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Emerging Markets

African governments warn on local debt controls

As domestic bond issuance rises in Africa, one IMF executive director tells Emerging Markets that sovereigns fear excessive outside control

African states fear increased multilateral efforts to control their local market borrowing activities, Emerging Markets has learned. Peter Gakunu, executive director for 19 African governments at the IMF, said members of his constituency feel their freedom of action is already highly “constrained” by Fund conditionality, and are reluctant to allow further outside influence.

Gakunu told Emerging Markets that the countries he represents had resisted talk of including domestic issuance under the IMF’s debt sustainability analysis, which forms part of the Heavily Indebted Poor Countries (HIPC) initiative.

“If you bring domestic borrowing into the sustainability framework, you close one area of freedom, the only area of freedom that the country has, especially in the context of low-income countries,” Gakunu said.

“Other economies that are more developed can have access to external markets when they like, including the larger emerging markets. They don’t always understand the problems of a country like Kenya or Zambia,” he added.

Domestic market issuance is also a growing focus for the World Bank and International Finance Corporation (IFC), which last month unveiled a $5 billion local markets investment fund, Gemloc. This aims to use the promise of investment as a lever to encourage emerging markets to pursue more investor-friendly policies on elements such as capital controls, regular issuance schedules and taxation of financial transactions.

But Gakunu pointed out that policy choices were not always straightforward for countries with less developed local financial institutions, which were not able to “raise resources at will” on domestic markets.

“If you borrow from your domestic market, your interest rates can be even higher than if you borrow from the external market. So this is a decision that the government has to make – is it cheaper for me to borrow externally, or to borrow domestically.”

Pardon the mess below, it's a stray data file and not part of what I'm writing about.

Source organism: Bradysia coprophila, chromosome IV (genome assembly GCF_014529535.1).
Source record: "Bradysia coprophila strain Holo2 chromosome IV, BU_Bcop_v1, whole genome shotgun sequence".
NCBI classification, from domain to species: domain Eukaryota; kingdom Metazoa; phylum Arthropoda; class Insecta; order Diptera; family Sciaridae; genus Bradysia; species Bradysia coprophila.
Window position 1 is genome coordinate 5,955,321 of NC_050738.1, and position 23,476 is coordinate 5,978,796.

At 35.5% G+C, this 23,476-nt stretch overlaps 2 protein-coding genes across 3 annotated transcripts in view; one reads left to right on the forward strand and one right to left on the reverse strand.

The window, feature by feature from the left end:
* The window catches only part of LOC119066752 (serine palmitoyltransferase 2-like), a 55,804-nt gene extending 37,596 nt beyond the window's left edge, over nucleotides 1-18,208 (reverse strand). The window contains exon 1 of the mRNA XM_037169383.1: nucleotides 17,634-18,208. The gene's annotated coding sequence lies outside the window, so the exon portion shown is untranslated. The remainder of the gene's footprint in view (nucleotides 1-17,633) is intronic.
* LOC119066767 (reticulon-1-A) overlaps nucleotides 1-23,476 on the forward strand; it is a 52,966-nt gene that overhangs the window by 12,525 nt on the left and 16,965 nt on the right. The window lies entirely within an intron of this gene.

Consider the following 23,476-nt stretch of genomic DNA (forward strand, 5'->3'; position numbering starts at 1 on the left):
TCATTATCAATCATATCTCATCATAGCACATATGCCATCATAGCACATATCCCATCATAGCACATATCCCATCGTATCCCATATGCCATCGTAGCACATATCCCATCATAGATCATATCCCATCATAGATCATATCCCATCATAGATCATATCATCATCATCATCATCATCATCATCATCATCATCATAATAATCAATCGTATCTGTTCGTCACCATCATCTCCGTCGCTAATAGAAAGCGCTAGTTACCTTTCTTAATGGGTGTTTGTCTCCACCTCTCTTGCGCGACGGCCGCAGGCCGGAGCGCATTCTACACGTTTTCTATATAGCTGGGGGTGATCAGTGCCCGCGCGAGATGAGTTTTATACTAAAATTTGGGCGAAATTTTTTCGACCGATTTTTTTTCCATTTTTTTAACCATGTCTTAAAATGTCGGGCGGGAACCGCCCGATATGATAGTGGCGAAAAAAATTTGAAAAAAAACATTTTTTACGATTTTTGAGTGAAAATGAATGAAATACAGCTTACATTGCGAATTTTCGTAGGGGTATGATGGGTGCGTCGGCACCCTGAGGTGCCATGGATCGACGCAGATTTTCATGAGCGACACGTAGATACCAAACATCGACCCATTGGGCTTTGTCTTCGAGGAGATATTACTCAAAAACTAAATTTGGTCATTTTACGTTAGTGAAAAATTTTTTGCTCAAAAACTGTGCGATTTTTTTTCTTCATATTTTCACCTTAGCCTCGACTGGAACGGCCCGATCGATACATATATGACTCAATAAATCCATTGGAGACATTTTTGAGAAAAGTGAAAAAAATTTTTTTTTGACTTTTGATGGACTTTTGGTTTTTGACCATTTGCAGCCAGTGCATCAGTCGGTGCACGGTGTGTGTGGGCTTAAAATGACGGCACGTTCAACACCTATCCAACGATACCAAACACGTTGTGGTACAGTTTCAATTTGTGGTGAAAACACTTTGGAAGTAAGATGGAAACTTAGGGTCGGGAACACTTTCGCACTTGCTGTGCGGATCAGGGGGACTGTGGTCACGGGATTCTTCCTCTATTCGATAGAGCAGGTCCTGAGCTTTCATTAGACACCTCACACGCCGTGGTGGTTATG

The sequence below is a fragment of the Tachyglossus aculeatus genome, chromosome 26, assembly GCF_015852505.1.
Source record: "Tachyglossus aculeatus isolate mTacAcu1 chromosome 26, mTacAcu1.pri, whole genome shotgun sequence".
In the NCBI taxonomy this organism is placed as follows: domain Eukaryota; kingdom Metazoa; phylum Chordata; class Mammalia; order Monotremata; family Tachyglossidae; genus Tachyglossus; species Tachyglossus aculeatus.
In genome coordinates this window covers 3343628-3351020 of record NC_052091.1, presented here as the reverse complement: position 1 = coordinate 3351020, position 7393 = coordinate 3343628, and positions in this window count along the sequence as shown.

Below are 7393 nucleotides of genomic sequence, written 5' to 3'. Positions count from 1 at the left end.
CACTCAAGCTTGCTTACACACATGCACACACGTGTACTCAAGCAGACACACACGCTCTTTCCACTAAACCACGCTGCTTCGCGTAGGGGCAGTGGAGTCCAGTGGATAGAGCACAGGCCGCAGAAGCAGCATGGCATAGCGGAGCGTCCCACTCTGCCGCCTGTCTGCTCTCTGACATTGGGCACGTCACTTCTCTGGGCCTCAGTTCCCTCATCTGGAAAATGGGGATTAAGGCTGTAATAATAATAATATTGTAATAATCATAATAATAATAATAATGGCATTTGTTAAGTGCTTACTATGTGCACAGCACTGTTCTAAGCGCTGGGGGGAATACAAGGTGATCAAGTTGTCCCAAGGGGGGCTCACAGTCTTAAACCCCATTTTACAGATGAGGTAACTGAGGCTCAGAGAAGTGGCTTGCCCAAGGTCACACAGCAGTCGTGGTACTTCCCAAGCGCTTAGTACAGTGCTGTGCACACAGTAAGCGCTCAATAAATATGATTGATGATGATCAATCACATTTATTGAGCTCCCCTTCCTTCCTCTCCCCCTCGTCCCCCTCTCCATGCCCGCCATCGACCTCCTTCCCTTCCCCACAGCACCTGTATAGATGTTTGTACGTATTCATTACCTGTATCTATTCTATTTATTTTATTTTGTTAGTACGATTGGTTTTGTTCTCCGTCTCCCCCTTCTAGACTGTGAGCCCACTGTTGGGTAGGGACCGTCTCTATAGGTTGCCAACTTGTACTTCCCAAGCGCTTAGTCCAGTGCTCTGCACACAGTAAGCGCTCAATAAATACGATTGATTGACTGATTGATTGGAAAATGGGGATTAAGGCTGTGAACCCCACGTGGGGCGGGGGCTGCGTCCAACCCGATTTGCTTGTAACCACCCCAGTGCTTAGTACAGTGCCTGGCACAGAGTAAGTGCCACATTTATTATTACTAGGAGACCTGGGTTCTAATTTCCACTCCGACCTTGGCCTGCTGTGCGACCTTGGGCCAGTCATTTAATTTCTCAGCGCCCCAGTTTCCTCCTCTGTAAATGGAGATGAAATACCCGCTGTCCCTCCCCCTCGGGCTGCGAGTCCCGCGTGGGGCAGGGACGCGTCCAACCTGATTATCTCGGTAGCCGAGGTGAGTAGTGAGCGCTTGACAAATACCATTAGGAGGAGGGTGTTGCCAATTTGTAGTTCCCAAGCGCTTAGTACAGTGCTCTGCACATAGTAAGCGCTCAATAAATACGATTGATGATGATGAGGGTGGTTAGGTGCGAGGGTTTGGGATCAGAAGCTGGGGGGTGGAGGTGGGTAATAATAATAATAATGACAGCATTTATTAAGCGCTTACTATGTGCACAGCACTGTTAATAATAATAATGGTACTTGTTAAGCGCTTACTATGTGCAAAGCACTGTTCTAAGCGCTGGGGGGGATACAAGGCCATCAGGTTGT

And he added that external markets would remain vital, given the massive scale of Africa’s financing needs.

“If you want to fund major projects like Kenya, which has very ambitious plans for infrastructure development, you cannot raise that amount of resources domestically. That is why you see them going out into the external market.”

The lifting of capital controls has also provoked some controversy. Dmitri Savin, emerging market investment analyst for AIG, told a conference last week that some African countries such as Zambia had increased the risk of an exchange rate shock by opening their local bond markets to foreign investors, as large funds can enter and exit quickly.

“This is why Ghana has opted for more limited foreign access to local markets, and used external borrowing instead,” Savin said, referring to Ghana’s ground-breaking $750 million Eurobond issue last month, which was the first by a HIPC country.

Lars Thunell, CEO of the IFC, told Emerging Markets recently that Gemloc was not intended as a heavily prescriptive initiative. The fund is set to invest in the local currency bonds of around 40 emerging markets, including some in sub-Saharan Africa.

Thunell acknowledged that some countries which had liberalized their currency regimes very quickly had experienced “turbulence” in their exchange rates and financial markets. But he added that there were also examples of countries causing severe falls on their stock markets by introducing capital controls.

“We are not saying it has to be this way or that way, there should be transparency and respect. The transition to a full market economy is a challenging one, which is why we need a dialogue,” Thunell said.

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